Rev Evan M. Dolive is an ordained minister in the Christian Church (Disciples of Christ). He currently serves as the Associate Minister for Family Life at First Christian Church (Disciples of Christ) in Longview, Texas. He is the author of "Seeking Imperfection: Body Image, Marketing and God," a theological examination of marketing and body images propagated in the world today and the Christian response. He also writes for various online publications and at evandolive.com.
He is currently working on his Doctorate at Brite Divinity School at Texas Christian University in Fort Worth, TX. He is married to his high school sweetheart and has three children ages 6,4 and 2.
“What does love look like? It has the hands to help others. It has the feet to hasten to the poor and needy. It has eyes to see misery and want. It has the ears to hear the sighs and sorrows of men. That is what love looks like.”
-Rev Paul Appleby-
"Love is patient, love is kind, it isn’t jealous, it doesn’t brag, it isn’t arrogant, it isn’t rude, it doesn’t seek its own advantage, it isn’t irritable, it doesn’t keep a record of complaints, it isn’t happy with injustice, but it is happy with the truth. Love puts up with all things, trusts in all things, hopes for all things, endures all things."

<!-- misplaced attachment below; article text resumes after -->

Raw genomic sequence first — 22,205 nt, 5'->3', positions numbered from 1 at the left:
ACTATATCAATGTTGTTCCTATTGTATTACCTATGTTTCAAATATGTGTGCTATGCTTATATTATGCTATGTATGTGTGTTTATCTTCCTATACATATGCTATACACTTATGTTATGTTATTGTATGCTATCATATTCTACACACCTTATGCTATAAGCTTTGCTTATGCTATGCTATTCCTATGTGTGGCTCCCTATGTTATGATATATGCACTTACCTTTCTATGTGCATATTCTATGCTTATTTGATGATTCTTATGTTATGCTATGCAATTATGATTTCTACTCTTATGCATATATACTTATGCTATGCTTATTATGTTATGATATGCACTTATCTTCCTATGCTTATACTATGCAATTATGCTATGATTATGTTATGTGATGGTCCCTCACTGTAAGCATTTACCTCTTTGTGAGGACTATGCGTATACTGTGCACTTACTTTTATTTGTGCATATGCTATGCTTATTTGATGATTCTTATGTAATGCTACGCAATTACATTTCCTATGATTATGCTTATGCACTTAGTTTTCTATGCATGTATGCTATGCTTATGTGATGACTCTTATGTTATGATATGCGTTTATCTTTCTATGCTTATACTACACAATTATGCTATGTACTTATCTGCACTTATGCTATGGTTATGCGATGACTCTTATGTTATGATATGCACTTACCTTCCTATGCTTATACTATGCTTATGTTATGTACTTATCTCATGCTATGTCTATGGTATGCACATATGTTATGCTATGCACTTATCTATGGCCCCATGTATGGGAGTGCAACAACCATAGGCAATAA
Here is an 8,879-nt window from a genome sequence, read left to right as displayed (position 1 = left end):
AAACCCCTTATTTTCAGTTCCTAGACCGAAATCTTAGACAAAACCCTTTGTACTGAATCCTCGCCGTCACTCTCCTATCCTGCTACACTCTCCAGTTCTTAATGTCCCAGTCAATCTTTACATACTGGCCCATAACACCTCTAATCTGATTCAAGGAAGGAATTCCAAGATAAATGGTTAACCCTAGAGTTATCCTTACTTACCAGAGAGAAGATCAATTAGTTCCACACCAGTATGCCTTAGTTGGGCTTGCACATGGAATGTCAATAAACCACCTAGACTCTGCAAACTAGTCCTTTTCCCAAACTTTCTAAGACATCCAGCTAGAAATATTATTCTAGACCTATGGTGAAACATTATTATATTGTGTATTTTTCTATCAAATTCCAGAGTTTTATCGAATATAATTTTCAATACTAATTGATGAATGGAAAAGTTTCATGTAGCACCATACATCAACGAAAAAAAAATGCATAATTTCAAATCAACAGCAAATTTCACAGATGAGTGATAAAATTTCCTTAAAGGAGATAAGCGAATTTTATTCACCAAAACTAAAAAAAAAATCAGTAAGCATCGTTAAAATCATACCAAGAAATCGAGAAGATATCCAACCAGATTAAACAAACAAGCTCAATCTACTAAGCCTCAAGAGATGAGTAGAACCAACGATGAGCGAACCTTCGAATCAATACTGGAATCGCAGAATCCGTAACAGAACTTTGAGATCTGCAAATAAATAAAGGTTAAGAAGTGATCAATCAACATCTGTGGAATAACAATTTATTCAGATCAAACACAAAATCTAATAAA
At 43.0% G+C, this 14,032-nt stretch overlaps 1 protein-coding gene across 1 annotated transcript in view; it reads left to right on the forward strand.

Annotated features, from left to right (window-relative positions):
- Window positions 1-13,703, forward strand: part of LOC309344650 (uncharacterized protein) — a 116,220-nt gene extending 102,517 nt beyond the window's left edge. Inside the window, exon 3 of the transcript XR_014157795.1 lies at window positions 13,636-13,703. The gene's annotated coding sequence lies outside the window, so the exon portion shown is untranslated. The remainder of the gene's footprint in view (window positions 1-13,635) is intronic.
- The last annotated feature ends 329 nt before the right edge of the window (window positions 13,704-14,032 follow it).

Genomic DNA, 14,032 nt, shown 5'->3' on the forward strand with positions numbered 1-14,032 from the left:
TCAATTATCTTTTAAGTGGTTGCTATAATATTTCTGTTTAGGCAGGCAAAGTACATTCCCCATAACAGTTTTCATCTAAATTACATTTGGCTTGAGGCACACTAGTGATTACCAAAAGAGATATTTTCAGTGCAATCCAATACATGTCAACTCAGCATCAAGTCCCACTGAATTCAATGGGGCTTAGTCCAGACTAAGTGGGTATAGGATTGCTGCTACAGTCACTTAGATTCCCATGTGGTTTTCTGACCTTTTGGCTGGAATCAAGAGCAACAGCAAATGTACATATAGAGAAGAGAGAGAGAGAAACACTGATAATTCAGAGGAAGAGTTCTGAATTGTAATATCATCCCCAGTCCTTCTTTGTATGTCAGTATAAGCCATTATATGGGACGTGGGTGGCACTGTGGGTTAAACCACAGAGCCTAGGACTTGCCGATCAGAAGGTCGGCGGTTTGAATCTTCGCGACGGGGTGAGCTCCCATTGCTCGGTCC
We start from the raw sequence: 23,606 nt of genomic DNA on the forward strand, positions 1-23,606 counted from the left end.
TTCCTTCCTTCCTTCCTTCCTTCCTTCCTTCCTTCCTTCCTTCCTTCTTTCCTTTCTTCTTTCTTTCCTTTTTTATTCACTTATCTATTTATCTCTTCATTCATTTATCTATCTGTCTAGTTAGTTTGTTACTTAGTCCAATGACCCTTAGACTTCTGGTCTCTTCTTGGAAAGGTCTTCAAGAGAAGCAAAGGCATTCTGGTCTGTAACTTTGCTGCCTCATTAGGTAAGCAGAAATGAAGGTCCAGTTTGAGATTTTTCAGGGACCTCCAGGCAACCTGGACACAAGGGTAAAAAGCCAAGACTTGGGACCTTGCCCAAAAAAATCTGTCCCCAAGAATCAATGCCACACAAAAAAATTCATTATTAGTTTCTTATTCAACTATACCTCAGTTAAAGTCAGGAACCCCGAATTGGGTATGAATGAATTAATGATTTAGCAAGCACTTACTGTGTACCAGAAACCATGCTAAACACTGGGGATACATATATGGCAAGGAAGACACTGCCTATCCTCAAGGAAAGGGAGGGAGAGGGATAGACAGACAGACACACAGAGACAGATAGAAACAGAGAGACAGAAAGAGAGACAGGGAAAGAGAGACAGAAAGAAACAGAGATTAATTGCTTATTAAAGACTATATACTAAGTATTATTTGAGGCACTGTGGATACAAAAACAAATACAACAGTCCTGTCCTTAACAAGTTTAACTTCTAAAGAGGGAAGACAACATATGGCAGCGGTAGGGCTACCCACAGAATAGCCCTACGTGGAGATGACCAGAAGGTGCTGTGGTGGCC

1 Corinthians 13:4-7 CEB
Most of us have encountered Paul's "Hymn to Love" before. It is one of the most quoted texts at weddings and funerals, and there is little wonder why. Patience, kindness, lack of ego, politeness, forgiveness, these are all virtues we would promote in a happy marriage, as well as those who look to celebrate in a life well lived. As a minister, I have read these words at both my sister's wedding and my grandmother's funeral. I can appreciate their attraction and their power during these seminal moments.
The thing is, in 1 Corinthians 13, Paul isn't reflecting on weddings or funerals. He isn’t even reflecting on the prosaic qualities of love for love's sake.
Paul is telling the church how it ought to be, and how we as members of the church are supposed to act towards each other. Can you imagine?